The results of this joint research, if satisfactory, will have far reaching results that will definitely extend way beyond the realms of space exploration. In particular, they may just be the answer to the headache that has been tormenting design engineers involved in the design of wearable technology; namely how to improve the power efficiency of the devices. With a solution from this task force, maybe they will not have to worry so much about increasing the power efficiency as a way to extend the lives of the devices and gadgets.

  16. SunitaT
    April 29, 2014

    I think that even as the scientific community is struggling to make a major break through in coming up with a better performing version of the lithium ion batter, they should conduct their experiments in a much more safe manner to ensure that it does not make any kind of destruction to the aerospace ecosystem. Another thing I would advise on, is that this tests should be restricted to the outer atmosphere given the great loses that may be incurred, for every little mistake carried out with these kinds of experiments. But my word is that NASA should go ahead with its research based on this, so as to improve on space exploration, there is very much that has not yet been discovered about the space and how the different living and non living forms in it can prove beneficial to earth as a planet.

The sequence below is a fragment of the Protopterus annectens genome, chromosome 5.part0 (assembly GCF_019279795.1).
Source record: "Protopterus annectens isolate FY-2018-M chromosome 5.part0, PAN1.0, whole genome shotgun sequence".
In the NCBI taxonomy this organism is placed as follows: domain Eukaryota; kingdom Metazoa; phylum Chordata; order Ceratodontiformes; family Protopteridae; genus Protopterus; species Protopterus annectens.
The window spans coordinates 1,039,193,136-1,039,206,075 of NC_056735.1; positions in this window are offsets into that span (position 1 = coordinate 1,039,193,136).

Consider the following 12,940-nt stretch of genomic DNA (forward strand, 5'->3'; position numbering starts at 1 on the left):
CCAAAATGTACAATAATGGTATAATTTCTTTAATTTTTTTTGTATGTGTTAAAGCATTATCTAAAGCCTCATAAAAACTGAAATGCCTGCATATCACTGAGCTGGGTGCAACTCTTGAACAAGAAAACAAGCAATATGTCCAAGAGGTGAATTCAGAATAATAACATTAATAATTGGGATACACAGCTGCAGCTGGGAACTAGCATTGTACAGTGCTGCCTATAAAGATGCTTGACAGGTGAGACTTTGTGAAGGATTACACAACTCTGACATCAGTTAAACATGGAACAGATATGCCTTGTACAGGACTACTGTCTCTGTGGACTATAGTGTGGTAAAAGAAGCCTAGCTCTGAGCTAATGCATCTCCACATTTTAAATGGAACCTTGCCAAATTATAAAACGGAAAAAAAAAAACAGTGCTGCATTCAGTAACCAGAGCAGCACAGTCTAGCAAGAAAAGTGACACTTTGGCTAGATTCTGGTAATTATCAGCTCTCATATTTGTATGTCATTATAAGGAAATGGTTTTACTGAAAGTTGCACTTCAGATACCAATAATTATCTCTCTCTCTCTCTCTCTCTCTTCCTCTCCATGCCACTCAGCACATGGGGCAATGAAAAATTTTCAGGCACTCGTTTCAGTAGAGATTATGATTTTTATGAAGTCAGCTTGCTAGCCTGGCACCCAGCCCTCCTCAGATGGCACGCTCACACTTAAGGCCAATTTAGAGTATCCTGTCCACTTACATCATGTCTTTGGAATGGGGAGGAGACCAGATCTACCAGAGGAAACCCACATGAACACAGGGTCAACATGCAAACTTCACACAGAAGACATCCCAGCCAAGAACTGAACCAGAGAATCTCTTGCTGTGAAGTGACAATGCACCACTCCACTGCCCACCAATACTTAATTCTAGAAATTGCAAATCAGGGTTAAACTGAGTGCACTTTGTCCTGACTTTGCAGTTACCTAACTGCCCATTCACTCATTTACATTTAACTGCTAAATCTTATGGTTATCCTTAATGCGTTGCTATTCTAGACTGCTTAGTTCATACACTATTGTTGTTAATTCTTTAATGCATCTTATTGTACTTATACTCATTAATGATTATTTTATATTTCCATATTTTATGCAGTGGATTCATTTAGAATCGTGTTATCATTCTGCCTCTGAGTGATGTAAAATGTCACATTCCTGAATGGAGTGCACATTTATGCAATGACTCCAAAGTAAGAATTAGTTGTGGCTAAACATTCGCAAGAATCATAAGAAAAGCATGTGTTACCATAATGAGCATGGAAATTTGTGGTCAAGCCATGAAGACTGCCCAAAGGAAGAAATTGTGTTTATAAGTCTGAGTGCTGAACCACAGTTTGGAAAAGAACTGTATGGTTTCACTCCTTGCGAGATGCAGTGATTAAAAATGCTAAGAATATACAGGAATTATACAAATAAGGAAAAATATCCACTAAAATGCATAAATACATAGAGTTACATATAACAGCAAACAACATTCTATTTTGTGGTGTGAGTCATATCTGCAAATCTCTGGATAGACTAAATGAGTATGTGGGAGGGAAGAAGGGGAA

17. SunitaT
    April 29, 2014

    Analog computation should not be looked down upon even with the current outburst of the incredibly trending digital advancements. This is because, when you do a keen research, you will see that analog computation involves parallel operation. This means that many tasks can be accomplished simultaneously. However, this is not the case with digital computation which only allows for a single calculation at a time. Analog computation also includes continuous variables that can include any conceivable number as opposed to discrete numbers in digital computation.

  18. etnapowers
    May 7, 2014

    @samicksha: nice link, thank you. This link puts on evidence the need of Aerospace applications for energy saving and management that has to be effective and reliable at the same time, the aerospace environment is really a tough place to manage and save the electric energy, so it will be a big challenge.

  19. etnapowers
    May 7, 2014
    @samicksha: following the interesting link you have indicated , I found the interesting new flight opportunity NASA SpaceShipTwo that will give important results about energy management in aerospace environment:
    “Experiments can also be mounted in unpressurized bays of SpaceShipTwo for research requiring direct access to the space environment, e.g. atmospheric sampling or exposure to the external spaceflight environment.”
  20. Netcrawl
    May 7, 2014

    @etnapowers, NASA has world-class researchers and engineers in this field but it does not appear to have a sufficient strong technical background to appreciate the opportunities for significant advances, its collaboration is still unclear with respect to tasking and funding. Roadmaps and responsibilities need to be clarifed and properly funded.